• The de-shelling process is confined to the foundry, W890D.  It is to be done one student at a time on the blue metal table with a garbage bin located beneath to catch broken pieces of ceramic shell. 

  • The ventilation system must be turned on during this process.  The ceramic shell contains silica and precautions must be made to avoid inhaling dust created during the de-shelling process. Dust masks must be work, eye and ear protection must be worn.  Gloves should be worn. 

  • A variety of tools are used to effectively remove the ceramic shell from the cast metal. Tools include pneumatic hammers and chisels, pneumatic scalers, fine chisels, picks, and splitting hammers. The shell should be supported and cushioned with sand bags.  Be careful to avoid marring the surface of your object with the tools.   

  • Clean the working area and surrounding floor during and after the de-shelling process. Return tools to their storage place. If pneumatic tools were used, close regulator valve and release air pressure from line. 

  • Ask a technician to assist you in cutting the sculpture from the tree with the plasma torch. Alternatively, an angle grinder equipped with a cutoff disc can be used to cut the tree. Review safe work practices for Angle Grinders on page 22. 

  • At this stage the cast metal pieces can be sandblasted. Further grinding and surface tooling will be required to refine the cast object.

  • Food and drink is NOT permitted in W890B. 

  • Open toed footwear is NOT permitted in W890B 

  • Cast metal grinding, sanding and surface finishing takes place in the Grinding Room, W890B. 

  • PPE required in this room includes eye protection, face shield, and hearing protection comprised of earmuffs and earplugs.  Dust masks should also be work when grinding for extended periods of time. As metal becomes hot due to the friction caused by the use of grinding and cutting tools, leather gloves may also be required. 

  • The Grinding Room is equipped with down draft tables which are designed to assist in the elimination of airborne metallic dust that is created during the sanding and grinding process.  Ensure that the downdraft table is turned on. 

  • The down draft table is not to be used in conjunction with processes that emit fumes and gases.  Do not use when spraying aerosol paints, fixatives, stains, paint thinner, varsol etc. 

  • Do not use with open flames, or processes that create sparks.  The grinding of bronze and aluminum does not create sparks. 

  • When you’ve completed your task clean any dust and debris that has accumulated on the surface of the downdraft table.  Clean floor surrounding the down draft table.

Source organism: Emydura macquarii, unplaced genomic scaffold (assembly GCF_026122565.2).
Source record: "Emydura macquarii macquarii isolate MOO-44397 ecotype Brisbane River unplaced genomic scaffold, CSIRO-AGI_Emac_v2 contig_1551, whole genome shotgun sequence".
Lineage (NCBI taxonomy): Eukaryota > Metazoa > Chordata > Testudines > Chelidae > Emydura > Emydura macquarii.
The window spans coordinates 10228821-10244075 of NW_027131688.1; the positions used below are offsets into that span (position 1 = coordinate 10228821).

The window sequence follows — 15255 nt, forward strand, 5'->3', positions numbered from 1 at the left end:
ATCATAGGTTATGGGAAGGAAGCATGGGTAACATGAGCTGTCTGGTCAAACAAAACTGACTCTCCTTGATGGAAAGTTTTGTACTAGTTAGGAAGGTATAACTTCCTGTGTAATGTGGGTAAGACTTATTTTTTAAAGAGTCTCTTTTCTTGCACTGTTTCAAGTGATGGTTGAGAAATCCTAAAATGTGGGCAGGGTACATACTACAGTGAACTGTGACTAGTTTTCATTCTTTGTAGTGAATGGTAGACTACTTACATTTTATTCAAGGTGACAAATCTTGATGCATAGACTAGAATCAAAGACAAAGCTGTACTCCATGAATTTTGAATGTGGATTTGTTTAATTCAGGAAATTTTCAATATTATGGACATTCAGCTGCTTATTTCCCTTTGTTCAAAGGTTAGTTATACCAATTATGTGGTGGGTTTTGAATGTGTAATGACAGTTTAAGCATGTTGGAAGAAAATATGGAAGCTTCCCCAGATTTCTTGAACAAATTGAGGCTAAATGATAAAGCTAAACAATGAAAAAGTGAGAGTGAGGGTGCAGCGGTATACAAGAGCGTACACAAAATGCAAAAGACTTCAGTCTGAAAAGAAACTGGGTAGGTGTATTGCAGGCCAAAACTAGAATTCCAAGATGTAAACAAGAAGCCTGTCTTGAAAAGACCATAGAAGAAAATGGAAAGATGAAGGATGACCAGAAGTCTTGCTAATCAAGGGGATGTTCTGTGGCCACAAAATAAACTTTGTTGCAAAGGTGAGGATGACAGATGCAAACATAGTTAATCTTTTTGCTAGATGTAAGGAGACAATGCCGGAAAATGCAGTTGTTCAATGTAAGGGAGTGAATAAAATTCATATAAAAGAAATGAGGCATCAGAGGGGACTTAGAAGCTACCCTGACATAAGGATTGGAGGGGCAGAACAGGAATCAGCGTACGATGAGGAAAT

• Be familiar with grinder operation before commencing work. Do not use an angle grinder unless you have been instructed on its use by a Technician or Faculty member. 
  • Ensure proper guards are in place.  Protect your eyes with goggles/safety glasses and a face shield at all times when grinding.  Wear hearing protection.  Wear a dust mask when grinding for long periods of time.  
  • Do Not wear loose jewelry, scarves, or headphones.   Tie back long hair.   
  • Your work piece must be secured in a vice on the down draft table.  Use scrap leather pieces to prevent the jaws of the vice from marring the surface of your object. 
  • When mounting the grinding wheels, check them for cracks and defects. Ensure that the mounting flanges are the correct size and clean of debris. Do not over tighten the mounting nut. 
  • Before grinding run newly mounted wheels at operating speed to check for vibrations. 
  • Do not use grinders near flammable materials. 
  • Always use both hands on your grinder.  
  • Do not use angle grinders without the handle or without the disc guard.
  • There are a variety of discs for different materials and applications.  Use the disc designed for the material you are grinding and for its intended application, these are not interchangeable.  Example, cutting discs and grinding discs.
  • Never use the grinder for jobs that it is not designed for. 
  • Do not use a small grinder to do a big job or a large grinder to do a small job. 
  • Do not touch the work piece close to the ground surface as it will be very hot.  Allow to cool.  The work piece may also be very sharp.  Handle with care; wear leather gloves. 
  • Sweep metal filings from equipment, floor and work area when you are finished working. 
  • Pneumatic tools are powered by compressed air.  Students have access to a variety of pneumatic grinders and grinding bits.   These are used largely for surface refining. 

  • Be familiar with grinder operation before commencing work.   Do not use a die grinder unless you have been instructed on its use by a Technician or Faculty member

  • Ensure proper guards are in place.  Protect your eyes with goggles/safety glasses and a face shield at all times when grinding.  Wear hearing protection.  Wear a dust mask when grinding for long periods of time. 

  • Do Not wear loose jewelry, scarves, or headphones.   Tie back long hair.   

  • Your work piece must be secured in a vice on the down draft table.  Use scrap leather pieces to prevent the jaws of the vice from marring the surface of your object. 

  • You must ensure that pneumatic tools are fastened securely to the air hose.  Check that all connections are secure and look for any signs of damage to hoses before each use.